A small, 2-storey house, near to the function room, was recently converted into a three bedroomed holiday rental accommodation unit. One of the bedrooms, on the ground floor, is suitable for disabled persons. It adjoins a bathroom, a kitchen and a living room. The other two bedrooms are upstairs. The decor is a combination of local rusticity and West Coast American chic.
The wine storehouse
The estate produced its own wine in the 19th century. A building with a ground surface area of 400 m² was built for a wine storehouse, offices and a workshop. Given the preserved features, it is clear that considerable quantities of wine were produced. The large room comprises wine-presses as well as brick and concrete vats. The second has become the property’s workshop. Spanning more than 100 m², it could easily house a farm tractor and three or four cars. A steel stairway goes upstairs where the old offices have been converted into a 3-bedroomed guest flat, in the West Coast American style.
Numerous buildings, backing on to the perimeter wall, are in various states of repair and are used for miscellaneous purposes: eight henhouses, a kennel as well as farm sheds and garages.
The orangery lost its original vocation long ago as it has been converted many times. It currently comprises an open-plan flat on the ground floor which includes a large living-dining room, a kitchen, a bathroom and two bedrooms. The first floor could be converted if so required.
The parklands and gardens
The 22 ha castle grounds are far more modest than at the beginning of the 19th century when the estate spanned 1,000 ha. The remaining parklands and gardens currently form a screen, concealing the village. The parklands appear to have been the work of a possibly well-known landscape architect. The alleyway, with its double row of plane trees, extends south of the castle for almost 300 metres. It features a wide circular ornamental pool which, if restored, could create a wonderful mirror effect. The style is more Italian on the west side. To the rear, on the north side, a long, old greenhouse stands near to a vegetable garden, still in use. English-style parterres, on the east side of the castle, display their elegant abundance of colour. Numerous tall conifers form the backdrop. Then there is an opening, spanning more than 500 m and featuring, midway, a lake and a superb, 3 m high, stone statue of Joan-of-Arc which appears to be guarding the castle. The lake is, in fact, a large ornamental control pool, maintained by the local council. And lastly, the end of the property features several meadows for grazing horses and a large orchard.
The presence of such a large castle, just a stone’s throw from Poitiers, is very surprising. Especially as it is in the midst of landscaped gardens designed in a similar vein to that much loved by Lancelot “Capability” Brown, one of the best known of *English gardeners. This property, cleverly concealed by a verdant forest, is ideal for hosting large events of all kinds such as seminars, company meetings and, above all, wedding receptions given the proximity of the village church. Currently laid out for a hotel and catering activity, the castle and some of its outbuildings have a total sleeping capacity of more than 50 guests whilst the function room can seat 200 covers. Its magnificent gardens make invitations difficult to refuse. However, the property could easily be transformed back to the glorious times of the last Count and Countess and become a family home once more.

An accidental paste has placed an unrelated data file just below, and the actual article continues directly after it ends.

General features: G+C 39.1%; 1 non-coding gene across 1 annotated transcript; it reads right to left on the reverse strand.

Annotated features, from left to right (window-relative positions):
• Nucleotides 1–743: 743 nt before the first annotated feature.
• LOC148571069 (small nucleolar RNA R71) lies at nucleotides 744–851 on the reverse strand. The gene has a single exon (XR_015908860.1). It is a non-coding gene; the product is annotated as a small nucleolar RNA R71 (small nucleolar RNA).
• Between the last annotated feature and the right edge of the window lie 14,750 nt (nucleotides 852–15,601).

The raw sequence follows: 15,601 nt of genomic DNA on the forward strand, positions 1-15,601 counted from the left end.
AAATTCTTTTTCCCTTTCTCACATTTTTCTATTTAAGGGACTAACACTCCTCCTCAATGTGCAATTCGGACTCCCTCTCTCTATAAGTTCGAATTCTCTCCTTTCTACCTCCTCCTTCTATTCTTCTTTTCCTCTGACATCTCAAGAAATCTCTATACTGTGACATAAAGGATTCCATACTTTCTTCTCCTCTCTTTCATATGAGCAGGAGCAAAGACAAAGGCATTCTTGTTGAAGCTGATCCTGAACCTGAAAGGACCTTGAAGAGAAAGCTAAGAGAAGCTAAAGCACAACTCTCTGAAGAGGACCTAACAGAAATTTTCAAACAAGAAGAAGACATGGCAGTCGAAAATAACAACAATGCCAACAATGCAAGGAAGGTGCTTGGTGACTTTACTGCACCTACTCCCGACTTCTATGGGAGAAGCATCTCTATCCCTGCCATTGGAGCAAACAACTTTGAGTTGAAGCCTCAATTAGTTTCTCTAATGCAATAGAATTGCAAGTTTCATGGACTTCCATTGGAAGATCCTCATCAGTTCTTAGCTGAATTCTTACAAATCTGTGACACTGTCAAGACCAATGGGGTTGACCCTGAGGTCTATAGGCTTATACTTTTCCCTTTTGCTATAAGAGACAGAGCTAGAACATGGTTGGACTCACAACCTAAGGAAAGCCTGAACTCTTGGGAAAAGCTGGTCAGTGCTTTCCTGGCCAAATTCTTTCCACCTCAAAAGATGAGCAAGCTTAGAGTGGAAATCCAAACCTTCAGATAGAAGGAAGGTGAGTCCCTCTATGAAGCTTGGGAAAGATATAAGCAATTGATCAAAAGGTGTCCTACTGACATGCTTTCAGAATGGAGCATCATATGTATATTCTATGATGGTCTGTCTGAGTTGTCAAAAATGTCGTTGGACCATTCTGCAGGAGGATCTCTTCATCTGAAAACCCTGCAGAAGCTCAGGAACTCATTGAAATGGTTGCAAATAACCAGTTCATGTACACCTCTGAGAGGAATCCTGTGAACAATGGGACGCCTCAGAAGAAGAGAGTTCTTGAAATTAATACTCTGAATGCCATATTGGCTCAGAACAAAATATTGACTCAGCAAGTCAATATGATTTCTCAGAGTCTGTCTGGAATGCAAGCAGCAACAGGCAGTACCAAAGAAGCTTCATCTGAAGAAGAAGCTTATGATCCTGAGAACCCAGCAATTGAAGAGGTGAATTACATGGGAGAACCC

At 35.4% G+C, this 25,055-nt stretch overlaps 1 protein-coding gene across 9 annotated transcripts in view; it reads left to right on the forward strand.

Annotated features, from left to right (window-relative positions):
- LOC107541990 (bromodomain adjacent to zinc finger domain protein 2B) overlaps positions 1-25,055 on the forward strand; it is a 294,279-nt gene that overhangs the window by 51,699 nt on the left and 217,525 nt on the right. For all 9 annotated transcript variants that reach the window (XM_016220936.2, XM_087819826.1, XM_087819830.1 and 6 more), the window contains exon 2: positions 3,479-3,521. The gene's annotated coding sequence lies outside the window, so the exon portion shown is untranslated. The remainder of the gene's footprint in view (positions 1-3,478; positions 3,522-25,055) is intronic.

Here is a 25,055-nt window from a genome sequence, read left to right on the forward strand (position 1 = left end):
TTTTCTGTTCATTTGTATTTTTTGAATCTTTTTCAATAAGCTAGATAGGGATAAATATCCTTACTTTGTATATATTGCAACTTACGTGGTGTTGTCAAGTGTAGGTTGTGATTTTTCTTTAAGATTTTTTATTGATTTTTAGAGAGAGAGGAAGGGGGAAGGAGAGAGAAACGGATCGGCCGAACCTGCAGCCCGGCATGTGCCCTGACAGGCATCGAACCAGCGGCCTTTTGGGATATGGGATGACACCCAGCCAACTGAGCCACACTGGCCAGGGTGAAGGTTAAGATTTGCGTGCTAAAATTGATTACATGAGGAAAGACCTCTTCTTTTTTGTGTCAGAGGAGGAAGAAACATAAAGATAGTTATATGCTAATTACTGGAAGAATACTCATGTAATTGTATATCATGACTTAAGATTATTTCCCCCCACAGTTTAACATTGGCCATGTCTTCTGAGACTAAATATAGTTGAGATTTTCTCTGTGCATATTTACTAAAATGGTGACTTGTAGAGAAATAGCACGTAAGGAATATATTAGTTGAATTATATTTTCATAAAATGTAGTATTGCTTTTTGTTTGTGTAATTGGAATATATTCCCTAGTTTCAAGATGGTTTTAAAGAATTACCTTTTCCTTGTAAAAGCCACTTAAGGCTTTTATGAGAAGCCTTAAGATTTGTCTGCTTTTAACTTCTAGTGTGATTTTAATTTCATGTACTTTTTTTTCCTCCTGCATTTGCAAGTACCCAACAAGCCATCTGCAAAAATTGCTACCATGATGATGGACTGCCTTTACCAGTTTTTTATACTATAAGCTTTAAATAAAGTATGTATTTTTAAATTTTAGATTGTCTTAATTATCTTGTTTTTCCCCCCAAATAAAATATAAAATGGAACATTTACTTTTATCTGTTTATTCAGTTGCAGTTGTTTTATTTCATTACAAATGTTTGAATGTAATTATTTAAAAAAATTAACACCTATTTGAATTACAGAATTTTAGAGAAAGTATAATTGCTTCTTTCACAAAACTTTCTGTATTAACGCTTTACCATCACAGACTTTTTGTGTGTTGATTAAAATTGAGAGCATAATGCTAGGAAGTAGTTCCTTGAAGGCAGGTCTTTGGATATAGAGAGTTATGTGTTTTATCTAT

1 785 000 € Honoraires de négociation inclus
1 700 000 € Honoraires exclus
Honoraires de 5% TTC à la charge de l'acquéreur
À Paris et en Ile-de-France
Prix de vente au-delà de 600 000 euros 5% TTC*
Prix de vente de 400 000 à 600 000 euros 6% TTC*
Prix de vente de 200 000 À 400 000 euros 7% TTC*
Prix de vente jusqu'à 200 000 euros 9% TTC*
Honoraires à la charge du Vendeur
Prix de vente au-delà de 500 000 euros 6% TTC*
Prix de vente jusqu'à 500 000 euros 30 000 Euros TTC* (forfait)
Honoraires à la charge du Vendeur
Avis de valeur argumenté : 1 800 Euros TTC*
Expertise à partir de 2 400 Euros TTC*
Les tarifs des expertises sont communiqués sur devis personnalisé établi sur la base d’un taux horaire moyen de 120 Euros TTC*
*TTC : TVA incluse au taux de 20 %
|Land registry surface area||22 ha 91 a 11 ca|
|Main building surface area||1030 m2|
|Outbuilding surface area||1800 m2|
Jérôme Broun       +33 1 42 84 80 85
NB: The above information is not only the result of our visit to the property; it is also based on information provided by the current owner. It is by no means comprehensive or strictly accurate especially where surface areas and construction dates are concerned. We cannot, therefore, be held liable for any misrepresentation.